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Ten Top Blogs for History Teachers


There are many terrific blogs written by and for history educators, including a number that focus on the themes that motivate us here at Milestone Documents: inquiry-based learning, technology integration, Web 2.0 teaching, and document-based learning, to name a few. We thought we’d take a moment to highlight ten such blogs. If you want to add to the conversation by highlighting other blogs, please post a comment below. And don’t forget to follow us on Twitter: @MilestoneDocs.

Ten Top Blogs for History Teachers

Civil War Memory: This blog, written by Milestone Documents advisory board member Kevin Levin, is consistently engaging. It’s an essential read for all U.S. history teachers and anyone interested in the Civil War.

Teach Paperless: Shelly Blake-Plock describes his blog as one “meant to help teachers create and maintain SocialTech-integrated Paperless Classrooms.” It does all that in more, thanks to Blake-Plock’s passionate take on going digital in the classroom.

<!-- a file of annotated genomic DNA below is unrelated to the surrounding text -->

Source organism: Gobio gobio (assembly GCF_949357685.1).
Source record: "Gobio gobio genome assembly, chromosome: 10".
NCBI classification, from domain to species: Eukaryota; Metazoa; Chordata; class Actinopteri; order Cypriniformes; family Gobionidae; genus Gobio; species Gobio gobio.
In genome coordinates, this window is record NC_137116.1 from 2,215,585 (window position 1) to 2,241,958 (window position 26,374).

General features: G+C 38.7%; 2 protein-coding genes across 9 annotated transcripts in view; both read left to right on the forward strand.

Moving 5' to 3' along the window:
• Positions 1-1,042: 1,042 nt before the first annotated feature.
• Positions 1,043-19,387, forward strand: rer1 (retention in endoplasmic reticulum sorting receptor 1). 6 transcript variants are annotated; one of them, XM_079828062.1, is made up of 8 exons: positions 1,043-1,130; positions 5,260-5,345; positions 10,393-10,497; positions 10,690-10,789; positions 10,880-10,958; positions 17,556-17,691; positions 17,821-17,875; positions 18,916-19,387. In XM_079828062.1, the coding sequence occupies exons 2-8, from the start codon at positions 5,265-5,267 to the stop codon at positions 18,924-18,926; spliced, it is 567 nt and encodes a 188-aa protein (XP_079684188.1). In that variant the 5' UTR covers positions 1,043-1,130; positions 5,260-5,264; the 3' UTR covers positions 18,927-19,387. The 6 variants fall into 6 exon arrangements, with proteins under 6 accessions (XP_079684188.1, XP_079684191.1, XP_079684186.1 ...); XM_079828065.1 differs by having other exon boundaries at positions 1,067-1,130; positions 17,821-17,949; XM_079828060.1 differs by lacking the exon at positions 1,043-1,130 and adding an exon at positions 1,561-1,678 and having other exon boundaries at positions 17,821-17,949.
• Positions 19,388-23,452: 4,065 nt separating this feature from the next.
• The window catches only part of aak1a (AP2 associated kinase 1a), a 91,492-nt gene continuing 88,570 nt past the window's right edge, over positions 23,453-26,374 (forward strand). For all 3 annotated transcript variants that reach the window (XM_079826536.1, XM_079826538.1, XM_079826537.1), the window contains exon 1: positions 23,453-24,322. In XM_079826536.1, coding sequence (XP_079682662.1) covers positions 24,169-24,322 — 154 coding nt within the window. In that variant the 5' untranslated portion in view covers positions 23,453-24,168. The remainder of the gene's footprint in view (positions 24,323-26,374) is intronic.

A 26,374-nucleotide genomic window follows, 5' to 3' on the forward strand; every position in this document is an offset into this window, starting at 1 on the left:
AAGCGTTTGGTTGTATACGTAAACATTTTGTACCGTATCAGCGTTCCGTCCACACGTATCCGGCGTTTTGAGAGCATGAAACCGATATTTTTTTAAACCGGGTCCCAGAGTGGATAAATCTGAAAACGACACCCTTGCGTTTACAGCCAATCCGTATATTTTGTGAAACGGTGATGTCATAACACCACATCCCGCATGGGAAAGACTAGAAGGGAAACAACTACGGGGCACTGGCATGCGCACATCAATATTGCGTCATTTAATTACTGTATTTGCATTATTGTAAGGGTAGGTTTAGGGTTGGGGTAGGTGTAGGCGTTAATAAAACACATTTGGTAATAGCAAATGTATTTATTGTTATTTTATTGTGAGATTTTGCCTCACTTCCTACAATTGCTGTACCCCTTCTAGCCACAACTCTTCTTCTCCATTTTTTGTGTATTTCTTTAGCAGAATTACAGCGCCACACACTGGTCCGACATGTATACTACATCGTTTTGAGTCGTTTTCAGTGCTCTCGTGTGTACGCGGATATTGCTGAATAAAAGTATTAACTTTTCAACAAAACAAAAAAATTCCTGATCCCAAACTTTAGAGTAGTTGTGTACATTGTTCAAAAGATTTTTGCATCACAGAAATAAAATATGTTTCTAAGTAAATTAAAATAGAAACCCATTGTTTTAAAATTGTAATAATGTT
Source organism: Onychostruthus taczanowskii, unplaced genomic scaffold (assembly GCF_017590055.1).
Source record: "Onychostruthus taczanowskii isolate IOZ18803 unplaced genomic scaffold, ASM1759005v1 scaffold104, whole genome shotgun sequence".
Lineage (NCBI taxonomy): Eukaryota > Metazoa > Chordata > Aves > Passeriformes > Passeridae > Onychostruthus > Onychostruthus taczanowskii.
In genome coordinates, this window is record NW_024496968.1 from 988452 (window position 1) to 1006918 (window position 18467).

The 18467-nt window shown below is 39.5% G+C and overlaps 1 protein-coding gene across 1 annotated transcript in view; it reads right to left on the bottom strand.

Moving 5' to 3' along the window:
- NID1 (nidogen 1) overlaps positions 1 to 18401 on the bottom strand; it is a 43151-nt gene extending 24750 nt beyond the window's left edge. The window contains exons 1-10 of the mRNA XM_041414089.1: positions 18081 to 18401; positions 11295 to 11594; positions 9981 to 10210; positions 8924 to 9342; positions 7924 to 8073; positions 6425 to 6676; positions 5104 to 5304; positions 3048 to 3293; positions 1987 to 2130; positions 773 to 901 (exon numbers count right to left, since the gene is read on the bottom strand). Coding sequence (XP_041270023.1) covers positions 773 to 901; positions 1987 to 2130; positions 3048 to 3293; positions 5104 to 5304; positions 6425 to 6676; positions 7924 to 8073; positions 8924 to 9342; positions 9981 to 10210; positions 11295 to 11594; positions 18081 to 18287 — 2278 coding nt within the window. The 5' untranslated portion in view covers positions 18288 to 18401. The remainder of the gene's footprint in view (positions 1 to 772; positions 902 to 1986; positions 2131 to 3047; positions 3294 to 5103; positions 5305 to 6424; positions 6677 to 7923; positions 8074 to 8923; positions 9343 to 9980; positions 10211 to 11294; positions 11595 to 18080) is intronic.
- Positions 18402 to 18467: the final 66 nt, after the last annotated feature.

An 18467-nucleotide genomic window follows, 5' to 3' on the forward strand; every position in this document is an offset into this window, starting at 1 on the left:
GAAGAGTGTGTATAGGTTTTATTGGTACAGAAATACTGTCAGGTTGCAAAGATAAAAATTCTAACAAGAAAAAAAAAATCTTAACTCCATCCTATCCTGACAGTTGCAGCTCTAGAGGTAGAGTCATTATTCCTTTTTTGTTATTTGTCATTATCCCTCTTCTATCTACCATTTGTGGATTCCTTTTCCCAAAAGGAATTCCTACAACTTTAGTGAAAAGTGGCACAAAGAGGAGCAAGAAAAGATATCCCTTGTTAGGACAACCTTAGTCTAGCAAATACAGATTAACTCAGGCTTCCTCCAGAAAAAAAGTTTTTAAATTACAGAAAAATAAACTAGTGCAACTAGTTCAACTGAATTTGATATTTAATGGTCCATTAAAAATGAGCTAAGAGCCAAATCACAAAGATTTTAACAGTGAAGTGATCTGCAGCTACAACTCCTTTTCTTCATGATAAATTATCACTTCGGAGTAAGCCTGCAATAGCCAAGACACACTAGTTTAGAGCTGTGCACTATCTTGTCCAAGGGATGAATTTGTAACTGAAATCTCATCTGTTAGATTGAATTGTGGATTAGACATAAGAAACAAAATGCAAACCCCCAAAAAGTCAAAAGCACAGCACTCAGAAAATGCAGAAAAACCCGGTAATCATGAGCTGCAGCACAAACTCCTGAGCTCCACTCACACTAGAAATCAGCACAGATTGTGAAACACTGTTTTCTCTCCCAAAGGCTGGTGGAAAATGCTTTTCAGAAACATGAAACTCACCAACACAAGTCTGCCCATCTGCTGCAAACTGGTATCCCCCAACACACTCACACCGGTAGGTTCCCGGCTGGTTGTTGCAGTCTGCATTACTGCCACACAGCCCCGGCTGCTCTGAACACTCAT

History Tech: Former history teacher Glenn Wiebe covers trends and issues related to the use of technology in the social studies classroom.

The History Teacher’s Attic: This is another blog from a Milestone Docs advisory board member, in this case Jeff Mummert. In addition to his regular blogging, Jeff is spearheading one of the more innovative history learning projects around: the Civil War Augmented Reality Project. Check it out.

World History Blog: It’s not easy to find good blogs devoted to world history, but we like this one, written by Dr. Miland Brown.

Synthesizing Education: Aaron Eyler tends to write broadly about education-related topics, particularly those related to the use of technology in the classroom, rather than focusing more narrowly on history items. But during the school year at least, he is one of the most prolific and provocative education bloggers around.

The History Channel This Is Not: As you can tell from the title, this blog by Nate Kogan is irreverent. But it’s also wide-ranging and always interesting.

Outside the Cave: Stephen Lazar’s blog is nicely designed and well written, and it covers a vast array of topics, from tech to standards to lesson planning.

Teaching the Civil War with Technology: The title nicely sums up the goal and focus of this blog by Jim Beeghley. Is it us, or are Civil War historians some of the most passionate and active folks around?

Don’t Just Put a Movie On: We don’t know much about this relatively new blog, but we sure like what we see. The writer focuses his posts on the use of film in the history classroom.

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